Welcome to spring! The sound of geese (Pink-footed) in the air fades as the birds head north to their breeding grounds in Iceland, Greenland and Northern Scandinavia, making way for the arrival of our summer migrants. Having wintered in warmer climes (Africa and Southern Europe), certain species of birds return to our shores each year to breed; Chiffchaff, Sand Martin and Osprey have been some of the first to arrive back in Scotland this year (view our Spring Migrant Table to find out when and where they touched down), recently followed by the first Wheatears, Swallows and Blackcaps. For the latest migrant arrivals information, sign up to get our email updates. There's also the option to receive some helpful migrant bird ID hints and tips.
Numbers of Meadow Pipit, Pied Wagtail and Skylark have gone up as our overwintering birds have been joined by migrants. This is a good time of year to put your ID skills to the test and look out for White Wagtails – the Continental subspecies of Pied Wagtail. At this point in the season, wader species are beginning to pass through – Ringed Plover and Dunlin are often the first of these.
For our resident birds that do not have to travel to arrive at their breeding grounds, territories are currently being disputed - the woods and hedges are alive with birdsong. Out in the fields, Skylark and Meadow Pipit perform song flights, singing while they fly up into the air before parachuting back down to the ground. At the coast, Rock Pipit execute a similar display. Listen out for Tawny Owl hooting at dusk. Perhaps you may also be lucky enough to hear a Long-eared Owl. Also using sound (although not their voices), the drumming of Great Spotted Woodpecker can be heard as they hammer away against trees (or sometimes just a handy telegraph pole!).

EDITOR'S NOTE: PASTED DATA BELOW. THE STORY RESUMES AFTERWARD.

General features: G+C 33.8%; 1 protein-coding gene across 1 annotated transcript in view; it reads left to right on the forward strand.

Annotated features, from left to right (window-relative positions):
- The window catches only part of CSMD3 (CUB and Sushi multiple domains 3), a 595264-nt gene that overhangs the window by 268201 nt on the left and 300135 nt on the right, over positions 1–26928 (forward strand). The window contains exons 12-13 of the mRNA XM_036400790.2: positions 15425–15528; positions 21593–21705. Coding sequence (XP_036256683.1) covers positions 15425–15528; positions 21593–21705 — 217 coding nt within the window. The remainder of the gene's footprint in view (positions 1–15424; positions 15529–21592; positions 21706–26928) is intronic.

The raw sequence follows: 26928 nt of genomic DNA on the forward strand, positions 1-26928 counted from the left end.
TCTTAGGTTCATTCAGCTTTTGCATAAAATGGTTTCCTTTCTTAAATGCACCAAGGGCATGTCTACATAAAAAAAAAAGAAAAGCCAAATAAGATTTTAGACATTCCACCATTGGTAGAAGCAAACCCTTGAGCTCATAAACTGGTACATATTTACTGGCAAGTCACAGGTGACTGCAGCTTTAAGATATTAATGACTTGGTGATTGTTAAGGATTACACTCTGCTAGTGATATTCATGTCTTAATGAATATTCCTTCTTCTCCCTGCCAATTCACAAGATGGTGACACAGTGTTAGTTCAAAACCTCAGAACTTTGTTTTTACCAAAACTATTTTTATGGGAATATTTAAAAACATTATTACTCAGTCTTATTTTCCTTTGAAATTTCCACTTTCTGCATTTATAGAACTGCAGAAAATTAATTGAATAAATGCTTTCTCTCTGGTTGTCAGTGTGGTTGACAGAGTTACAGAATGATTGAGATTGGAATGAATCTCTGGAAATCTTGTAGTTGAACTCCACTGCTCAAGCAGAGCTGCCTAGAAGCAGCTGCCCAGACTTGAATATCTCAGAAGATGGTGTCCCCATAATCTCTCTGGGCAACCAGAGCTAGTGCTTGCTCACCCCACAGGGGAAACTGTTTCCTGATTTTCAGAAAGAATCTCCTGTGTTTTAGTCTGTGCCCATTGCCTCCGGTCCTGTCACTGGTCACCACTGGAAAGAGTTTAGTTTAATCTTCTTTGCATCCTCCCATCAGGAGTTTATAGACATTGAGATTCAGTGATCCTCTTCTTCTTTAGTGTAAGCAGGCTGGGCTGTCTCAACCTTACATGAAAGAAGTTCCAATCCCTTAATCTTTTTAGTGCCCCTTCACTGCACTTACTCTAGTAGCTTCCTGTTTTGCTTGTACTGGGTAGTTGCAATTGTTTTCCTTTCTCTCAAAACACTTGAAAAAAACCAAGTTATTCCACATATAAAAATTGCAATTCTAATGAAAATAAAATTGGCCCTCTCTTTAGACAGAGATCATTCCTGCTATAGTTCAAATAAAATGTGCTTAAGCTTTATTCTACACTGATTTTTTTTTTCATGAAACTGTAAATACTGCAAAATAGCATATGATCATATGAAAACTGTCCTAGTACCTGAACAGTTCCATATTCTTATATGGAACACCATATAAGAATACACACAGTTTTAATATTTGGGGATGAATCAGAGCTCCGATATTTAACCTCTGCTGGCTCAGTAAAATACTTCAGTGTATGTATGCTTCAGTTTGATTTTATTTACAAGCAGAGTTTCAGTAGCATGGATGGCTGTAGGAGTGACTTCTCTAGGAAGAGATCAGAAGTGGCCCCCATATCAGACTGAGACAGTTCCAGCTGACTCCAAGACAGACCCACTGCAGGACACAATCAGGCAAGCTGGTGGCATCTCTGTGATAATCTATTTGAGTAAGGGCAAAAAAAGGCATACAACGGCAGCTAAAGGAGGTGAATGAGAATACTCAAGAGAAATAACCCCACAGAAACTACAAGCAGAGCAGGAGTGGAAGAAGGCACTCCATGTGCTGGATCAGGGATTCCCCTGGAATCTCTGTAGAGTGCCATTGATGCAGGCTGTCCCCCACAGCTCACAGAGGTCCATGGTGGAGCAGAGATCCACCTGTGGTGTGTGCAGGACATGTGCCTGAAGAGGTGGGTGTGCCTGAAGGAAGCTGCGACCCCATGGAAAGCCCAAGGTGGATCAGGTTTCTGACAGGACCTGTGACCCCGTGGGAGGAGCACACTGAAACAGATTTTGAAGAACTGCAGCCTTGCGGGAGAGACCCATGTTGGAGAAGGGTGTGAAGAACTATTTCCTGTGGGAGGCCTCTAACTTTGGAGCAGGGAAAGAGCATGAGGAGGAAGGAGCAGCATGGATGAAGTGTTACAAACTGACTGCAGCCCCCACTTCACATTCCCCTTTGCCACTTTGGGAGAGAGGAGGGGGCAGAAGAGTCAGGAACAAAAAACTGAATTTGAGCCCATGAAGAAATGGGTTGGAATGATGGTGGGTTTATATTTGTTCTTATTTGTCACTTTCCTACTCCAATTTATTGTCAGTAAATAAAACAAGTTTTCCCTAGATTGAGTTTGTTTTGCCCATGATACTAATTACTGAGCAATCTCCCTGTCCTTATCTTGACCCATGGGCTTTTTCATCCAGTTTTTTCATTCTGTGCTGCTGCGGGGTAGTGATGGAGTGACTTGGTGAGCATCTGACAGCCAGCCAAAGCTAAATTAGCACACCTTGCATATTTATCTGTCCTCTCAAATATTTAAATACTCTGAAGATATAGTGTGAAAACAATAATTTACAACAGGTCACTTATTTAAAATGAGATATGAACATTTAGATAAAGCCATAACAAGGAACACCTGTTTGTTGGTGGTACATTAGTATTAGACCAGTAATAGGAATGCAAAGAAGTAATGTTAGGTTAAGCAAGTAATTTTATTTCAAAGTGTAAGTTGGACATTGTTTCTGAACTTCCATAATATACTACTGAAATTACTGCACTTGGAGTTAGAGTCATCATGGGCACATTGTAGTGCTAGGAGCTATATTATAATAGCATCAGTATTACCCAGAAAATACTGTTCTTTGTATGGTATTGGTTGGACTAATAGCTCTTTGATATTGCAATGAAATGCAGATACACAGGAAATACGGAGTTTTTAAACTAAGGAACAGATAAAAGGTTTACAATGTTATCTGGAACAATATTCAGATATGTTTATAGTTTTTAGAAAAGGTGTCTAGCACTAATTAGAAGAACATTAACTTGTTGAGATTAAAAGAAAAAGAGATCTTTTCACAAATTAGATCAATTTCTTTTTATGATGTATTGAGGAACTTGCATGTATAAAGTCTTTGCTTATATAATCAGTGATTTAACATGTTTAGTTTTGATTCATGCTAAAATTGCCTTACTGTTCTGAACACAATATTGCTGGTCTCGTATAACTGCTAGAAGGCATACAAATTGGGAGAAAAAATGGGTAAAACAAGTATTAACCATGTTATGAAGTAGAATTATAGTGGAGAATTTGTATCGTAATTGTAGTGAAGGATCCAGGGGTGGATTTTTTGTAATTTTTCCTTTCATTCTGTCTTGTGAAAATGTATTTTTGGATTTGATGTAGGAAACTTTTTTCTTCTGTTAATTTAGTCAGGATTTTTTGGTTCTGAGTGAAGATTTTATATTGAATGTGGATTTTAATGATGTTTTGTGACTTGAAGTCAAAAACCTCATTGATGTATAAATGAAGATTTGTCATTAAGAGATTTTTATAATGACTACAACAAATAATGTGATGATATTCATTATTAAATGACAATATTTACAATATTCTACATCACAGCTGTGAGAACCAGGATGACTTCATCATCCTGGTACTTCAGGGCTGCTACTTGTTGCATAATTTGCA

Eider use both audible and visual cues in their courtship displays, tossing their heads up and down and thrusting their chests out, all the while cooing . Other species can be seen performing aerial displays at this time of year – Buzzard and corvids can often be observed soaring and diving through the skies with their partners. When Sparrowhawk display, they tend to fly with exaggerated, slow wingbeats as they rise high into the air before diving down, often sharply veering up again to repeat the process in an undulating flight pattern. Goshawk have a similar display. Although they are much rarer than Sparrowhawk, it is still worth double-checking the bird's identification if you are in an extensive area of woodland.
Perhaps the most obvious sign that species are getting ready for summer is the change in their plumage; many species are losing their plainer, drabber winter coats and moulting into their more showy summer attire. Dunlin, Black-headed Gull, Black Guillemot, Long-tailed Duck, Slavonian Grebe and Red-throated Diver may be mid-moult at this point in the season - some birds have already finished! Most of our wintering species can still be seen at present, so it is a good time to observe them starting to don their summer plumes.
Wintering species that have already packed up and begun to leave for their northern breeding grounds often results in us seeing more of these species because birds wintering locally are being supplemented by a constant stream of passing migrants. Pink-footed and Brent Geese have started to head off, with Redwing and Fieldfare following hot on their heels.
Whether it is summer migrant birds arriving, wintering birds leaving, or our resident species showing off in preparation for the breeding season, this is a wonderful time of year to observe birds.
Eleanor Grover, SOC West Galloway Member